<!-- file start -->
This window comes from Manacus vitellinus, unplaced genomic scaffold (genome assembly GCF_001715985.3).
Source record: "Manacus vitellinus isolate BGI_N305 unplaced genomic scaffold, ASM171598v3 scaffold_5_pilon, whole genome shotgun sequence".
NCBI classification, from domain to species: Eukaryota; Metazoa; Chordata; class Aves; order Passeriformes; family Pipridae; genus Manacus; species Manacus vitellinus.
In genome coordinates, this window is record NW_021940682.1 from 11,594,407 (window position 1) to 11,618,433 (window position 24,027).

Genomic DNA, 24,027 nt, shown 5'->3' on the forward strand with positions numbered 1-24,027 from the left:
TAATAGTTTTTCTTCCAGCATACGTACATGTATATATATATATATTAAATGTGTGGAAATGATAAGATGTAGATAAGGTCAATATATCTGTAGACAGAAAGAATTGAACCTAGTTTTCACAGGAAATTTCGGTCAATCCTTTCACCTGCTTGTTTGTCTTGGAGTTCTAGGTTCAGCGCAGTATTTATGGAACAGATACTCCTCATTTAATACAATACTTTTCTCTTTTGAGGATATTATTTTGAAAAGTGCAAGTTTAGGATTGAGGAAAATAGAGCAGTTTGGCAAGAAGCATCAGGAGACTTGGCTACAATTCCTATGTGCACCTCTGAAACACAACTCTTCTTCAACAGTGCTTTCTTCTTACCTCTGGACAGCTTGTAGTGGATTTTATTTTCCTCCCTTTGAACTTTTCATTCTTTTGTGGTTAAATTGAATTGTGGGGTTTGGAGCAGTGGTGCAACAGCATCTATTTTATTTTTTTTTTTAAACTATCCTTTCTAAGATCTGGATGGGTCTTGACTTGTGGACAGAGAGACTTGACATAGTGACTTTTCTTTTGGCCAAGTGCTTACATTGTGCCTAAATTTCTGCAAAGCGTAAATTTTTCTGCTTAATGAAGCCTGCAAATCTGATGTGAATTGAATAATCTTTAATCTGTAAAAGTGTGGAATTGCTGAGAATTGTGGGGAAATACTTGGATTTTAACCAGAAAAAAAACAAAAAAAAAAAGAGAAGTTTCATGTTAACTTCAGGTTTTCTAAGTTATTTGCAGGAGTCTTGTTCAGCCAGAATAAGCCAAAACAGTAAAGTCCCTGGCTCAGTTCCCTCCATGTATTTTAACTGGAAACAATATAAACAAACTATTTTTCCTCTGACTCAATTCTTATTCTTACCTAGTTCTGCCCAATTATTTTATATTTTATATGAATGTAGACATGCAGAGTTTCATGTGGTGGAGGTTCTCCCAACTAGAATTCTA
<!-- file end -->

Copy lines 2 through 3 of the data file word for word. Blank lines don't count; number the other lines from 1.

Source record: "Manacus vitellinus isolate BGI_N305 unplaced genomic scaffold, ASM171598v3 scaffold_5_pilon, whole genome shotgun sequence".
NCBI classification, from domain to species: Eukaryota; Metazoa; Chordata; class Aves; order Passeriformes; family Pipridae; genus Manacus; species Manacus vitellinus.